Lastly, we visited Spire which was Goldsworthy’s first piece installed at the Presidio. Encountering this piece of art for the first time was awe-inspiring. First seeing the top of it peeking over the tops of the surrounding trees gives the viewer the impression of just how immense it is. Standing at 100 feet tall and made up of 37 cypress trees, it is a very impressive structure. Looking up at it, I had the conflicting sense of feeling both very small and also quite connected to the larger world. Eventually, as the trees around Spire grow, it will become overshadowed and meld into the rest of the forest, just as Goldsworthy intended it to be. Unfortunately, I was unable to see the last of Goldsworthy’s installations at the Presidio, Wood Line, but I suggest that you go to this amazing piece set on in the park’s oldest path.

I Left My Heart in San Francisco

All around San Francisco you can find beautiful heart sculptures, all unique and waiting to be discovered. So, why are there so many heart statues all over the city? Well, in 2004 in order to raise money for the San Francisco General Hospital Foundation commissioned 131 heart sculptures to be decorated by local Bay area artists. Then the hearts were placed around the city so that all passersby could enjoy them for a year until they were auctioned off. Hearts were chosen as the base of the sculptures because of the song by Tony Bennett, “I Left My Heart in San Francisco.”

Dynasty Memory No. 8 Heart
The original project eventually gave birth to the Heroes & Hearts fundraiser, which began in 2006, and continues the Hearts in San Francisco project. If you interested in seeing which hearts in the city are near look up “hearts in San Francisco” and you will be able to bring up a Google Map of some of the public locations. For those of you who are short on time, I would suggest going to Union Square. There you can enjoy the hustle and bustle of San Francisco’s downtown shopping area and there three hearts located at the corners of the square, which are the three featured in this article.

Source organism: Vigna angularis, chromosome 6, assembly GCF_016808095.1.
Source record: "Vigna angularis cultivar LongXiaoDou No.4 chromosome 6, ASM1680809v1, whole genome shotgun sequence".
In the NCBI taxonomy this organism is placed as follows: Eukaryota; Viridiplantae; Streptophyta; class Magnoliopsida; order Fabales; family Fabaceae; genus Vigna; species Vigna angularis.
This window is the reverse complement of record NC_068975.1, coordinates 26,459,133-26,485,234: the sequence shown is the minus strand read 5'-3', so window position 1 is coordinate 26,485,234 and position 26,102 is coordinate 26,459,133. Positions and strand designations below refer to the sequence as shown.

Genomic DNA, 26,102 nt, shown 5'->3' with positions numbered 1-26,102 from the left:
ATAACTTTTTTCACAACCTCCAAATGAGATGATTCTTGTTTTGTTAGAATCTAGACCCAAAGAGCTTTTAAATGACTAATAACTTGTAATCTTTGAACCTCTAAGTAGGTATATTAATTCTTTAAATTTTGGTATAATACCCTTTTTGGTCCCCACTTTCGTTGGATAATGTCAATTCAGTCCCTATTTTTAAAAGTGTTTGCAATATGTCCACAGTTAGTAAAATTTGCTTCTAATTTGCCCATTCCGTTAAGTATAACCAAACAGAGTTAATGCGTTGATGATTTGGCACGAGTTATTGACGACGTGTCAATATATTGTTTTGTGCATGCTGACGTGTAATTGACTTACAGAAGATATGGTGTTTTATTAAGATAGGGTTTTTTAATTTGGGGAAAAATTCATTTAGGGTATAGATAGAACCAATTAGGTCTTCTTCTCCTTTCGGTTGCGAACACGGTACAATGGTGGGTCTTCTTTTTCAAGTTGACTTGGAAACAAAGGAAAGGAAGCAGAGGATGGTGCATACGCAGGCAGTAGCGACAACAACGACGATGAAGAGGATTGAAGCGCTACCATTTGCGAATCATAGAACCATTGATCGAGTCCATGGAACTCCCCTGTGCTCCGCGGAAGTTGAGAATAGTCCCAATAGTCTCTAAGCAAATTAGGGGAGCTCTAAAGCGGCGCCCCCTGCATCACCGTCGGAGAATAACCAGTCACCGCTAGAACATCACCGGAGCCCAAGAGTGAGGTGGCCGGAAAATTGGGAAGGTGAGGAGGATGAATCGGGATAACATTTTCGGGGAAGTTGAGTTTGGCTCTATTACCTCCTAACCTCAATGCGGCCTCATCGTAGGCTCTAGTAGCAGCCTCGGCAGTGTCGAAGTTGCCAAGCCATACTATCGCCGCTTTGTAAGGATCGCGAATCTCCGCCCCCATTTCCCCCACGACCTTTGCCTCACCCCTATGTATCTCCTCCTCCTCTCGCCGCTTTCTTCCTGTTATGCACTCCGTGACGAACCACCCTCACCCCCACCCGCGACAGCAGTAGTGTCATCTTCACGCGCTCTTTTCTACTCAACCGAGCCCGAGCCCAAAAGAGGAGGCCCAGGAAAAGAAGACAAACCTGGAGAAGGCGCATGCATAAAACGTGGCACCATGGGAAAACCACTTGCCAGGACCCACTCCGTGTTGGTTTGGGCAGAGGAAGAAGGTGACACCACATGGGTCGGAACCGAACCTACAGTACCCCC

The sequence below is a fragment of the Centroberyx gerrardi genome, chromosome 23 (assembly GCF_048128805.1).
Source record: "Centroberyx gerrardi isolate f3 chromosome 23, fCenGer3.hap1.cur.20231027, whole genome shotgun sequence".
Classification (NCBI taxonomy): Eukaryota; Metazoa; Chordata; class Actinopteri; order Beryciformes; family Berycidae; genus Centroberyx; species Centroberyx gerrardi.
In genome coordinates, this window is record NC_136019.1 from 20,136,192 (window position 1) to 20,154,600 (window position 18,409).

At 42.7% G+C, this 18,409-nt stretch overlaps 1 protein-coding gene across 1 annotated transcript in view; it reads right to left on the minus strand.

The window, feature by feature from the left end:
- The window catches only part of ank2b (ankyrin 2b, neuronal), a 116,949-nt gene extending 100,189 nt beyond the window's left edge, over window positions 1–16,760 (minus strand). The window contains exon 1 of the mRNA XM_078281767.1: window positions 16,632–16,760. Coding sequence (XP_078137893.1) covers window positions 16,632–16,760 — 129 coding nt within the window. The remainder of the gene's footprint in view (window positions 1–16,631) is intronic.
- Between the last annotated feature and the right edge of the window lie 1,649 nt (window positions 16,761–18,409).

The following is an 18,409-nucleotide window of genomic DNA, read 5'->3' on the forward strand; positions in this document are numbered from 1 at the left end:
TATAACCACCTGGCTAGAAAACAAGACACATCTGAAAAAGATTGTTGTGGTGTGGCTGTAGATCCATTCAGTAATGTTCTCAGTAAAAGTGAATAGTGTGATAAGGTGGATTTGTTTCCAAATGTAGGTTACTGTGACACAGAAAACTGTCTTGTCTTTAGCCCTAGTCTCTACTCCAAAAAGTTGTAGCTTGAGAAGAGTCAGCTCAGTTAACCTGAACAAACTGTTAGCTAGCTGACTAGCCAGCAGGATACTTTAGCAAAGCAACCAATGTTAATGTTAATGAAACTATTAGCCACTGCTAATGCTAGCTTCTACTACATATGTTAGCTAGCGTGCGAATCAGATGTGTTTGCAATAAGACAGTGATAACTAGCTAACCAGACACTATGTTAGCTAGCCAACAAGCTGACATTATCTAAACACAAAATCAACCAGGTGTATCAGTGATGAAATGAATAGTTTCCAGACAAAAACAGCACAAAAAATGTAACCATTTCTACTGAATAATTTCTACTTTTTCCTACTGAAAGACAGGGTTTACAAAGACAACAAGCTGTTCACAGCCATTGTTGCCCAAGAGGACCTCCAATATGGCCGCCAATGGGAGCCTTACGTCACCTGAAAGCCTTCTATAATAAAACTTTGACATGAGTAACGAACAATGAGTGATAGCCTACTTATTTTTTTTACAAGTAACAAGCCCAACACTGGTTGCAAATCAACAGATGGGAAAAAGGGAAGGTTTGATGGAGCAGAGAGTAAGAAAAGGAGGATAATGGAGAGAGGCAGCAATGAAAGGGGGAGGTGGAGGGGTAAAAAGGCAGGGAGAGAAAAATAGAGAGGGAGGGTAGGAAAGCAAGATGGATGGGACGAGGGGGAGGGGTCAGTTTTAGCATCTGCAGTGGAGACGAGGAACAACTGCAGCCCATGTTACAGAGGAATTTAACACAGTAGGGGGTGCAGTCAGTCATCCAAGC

America’s Greatest City By the Bay Heart

Art in the Least Expected Places

The final spot on my free art journey took me across town to the vibrant Mission District in the eastern part of San Francisco. Within this area, which is San Francisco’s oldest neighborhood, there is a hidden treasure of artistic gold. Balmy Alley is hidden away amongst the shops and parks of the Mission District located between 24th Street and Garfield Square. The art started appearing in Balmy Alley in 1972 and by day the block is now home to a wide variety murals which constantly changing and being added to. Many of the murals are inspired by social and political movements such as protest to the wars in Central America in the 1980’s and police brutality in the early 2000’s. Walking down this alley, I was struck by the vibrant colors, conflicting art styles, and social messages invoked by these murals. Don’t let the short length of the block deceive you, there is a lot to discover here!

So go out and enjoy some of the free attractions the Golden City has to offer and don’t forget to post about your experiences on GLYD!

The Culture contains the seed of resistance by O’Brien Thiele and Miranda Bergman
Mission Makeover by Tirso Araiza and Lucia Ippolito